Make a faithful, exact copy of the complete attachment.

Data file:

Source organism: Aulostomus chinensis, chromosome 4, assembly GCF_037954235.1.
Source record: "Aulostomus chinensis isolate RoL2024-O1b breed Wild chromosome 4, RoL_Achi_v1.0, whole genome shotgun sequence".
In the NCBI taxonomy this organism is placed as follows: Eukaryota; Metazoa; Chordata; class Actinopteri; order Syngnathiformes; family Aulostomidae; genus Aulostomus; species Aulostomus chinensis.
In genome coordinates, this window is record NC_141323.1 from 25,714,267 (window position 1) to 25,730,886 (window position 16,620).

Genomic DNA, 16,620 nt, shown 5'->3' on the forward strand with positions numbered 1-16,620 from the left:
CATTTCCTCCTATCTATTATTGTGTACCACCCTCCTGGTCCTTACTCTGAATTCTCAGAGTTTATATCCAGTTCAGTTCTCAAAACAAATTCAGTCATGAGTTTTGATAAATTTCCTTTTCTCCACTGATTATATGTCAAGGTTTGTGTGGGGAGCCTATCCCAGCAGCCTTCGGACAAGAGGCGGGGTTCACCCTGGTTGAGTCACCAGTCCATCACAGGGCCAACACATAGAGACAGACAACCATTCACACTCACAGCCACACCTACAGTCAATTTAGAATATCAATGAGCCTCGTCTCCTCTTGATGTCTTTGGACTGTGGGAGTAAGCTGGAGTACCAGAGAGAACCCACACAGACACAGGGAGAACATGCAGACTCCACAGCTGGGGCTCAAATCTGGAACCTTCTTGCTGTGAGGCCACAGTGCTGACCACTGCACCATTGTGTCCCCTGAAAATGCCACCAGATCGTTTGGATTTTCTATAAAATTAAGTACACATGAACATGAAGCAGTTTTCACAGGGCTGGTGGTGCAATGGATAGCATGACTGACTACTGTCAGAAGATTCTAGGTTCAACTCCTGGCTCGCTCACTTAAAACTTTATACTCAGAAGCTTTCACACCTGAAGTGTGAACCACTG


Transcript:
Source organism: Aulostomus chinensis, chromosome 4, assembly GCF_037954235.1.
Source record: "Aulostomus chinensis isolate RoL2024-O1b breed Wild chromosome 4, RoL_Achi_v1.0, whole genome shotgun sequence".
In the NCBI taxonomy this organism is placed as follows: Eukaryota; Metazoa; Chordata; class Actinopteri; order Syngnathiformes; family Aulostomidae; genus Aulostomus; species Aulostomus chinensis.
In genome coordinates, this window is record NC_141323.1 from 25,714,267 (window position 1) to 25,730,886 (window position 16,620).

Genomic DNA, 16,620 nt, shown 5'->3' on the forward strand with positions numbered 1-16,620 from the left:
CATTTCCTCCTATCTATTATTGTGTACCACCCTCCTGGTCCTTACTCTGAATTCTCAGAGTTTATATCCAGTTCAGTTCTCAAAACAAATTCAGTCATGAGTTTTGATAAATTTCCTTTTCTCCACTGATTATATGTCAAGGTTTGTGTGGGGAGCCTATCCCAGCAGCCTTCGGACAAGAGGCGGGGTTCACCCTGGTTGAGTCACCAGTCCATCACAGGGCCAACACATAGAGACAGACAACCATTCACACTCACAGCCACACCTACAGTCAATTTAGAATATCAATGAGCCTCGTCTCCTCTTGATGTCTTTGGACTGTGGGAGTAAGCTGGAGTACCAGAGAGAACCCACACAGACACAGGGAGAACATGCAGACTCCACAGCTGGGGCTCAAATCTGGAACCTTCTTGCTGTGAGGCCACAGTGCTGACCACTGCACCATTGTGTCCCCTGAAAATGCCACCAGATCGTTTGGATTTTCTATAAAATTAAGTACACATGAACATGAAGCAGTTTTCACAGGGCTGGTGGTGCAATGGATAGCATGACTGACTACTGTCAGAAGATTCTAGGTTCAACTCCTGGCTCGCTCACTTAAAACTTTATACTCAGAAGCTTTCACACCTGAAGTGTGAACCACTG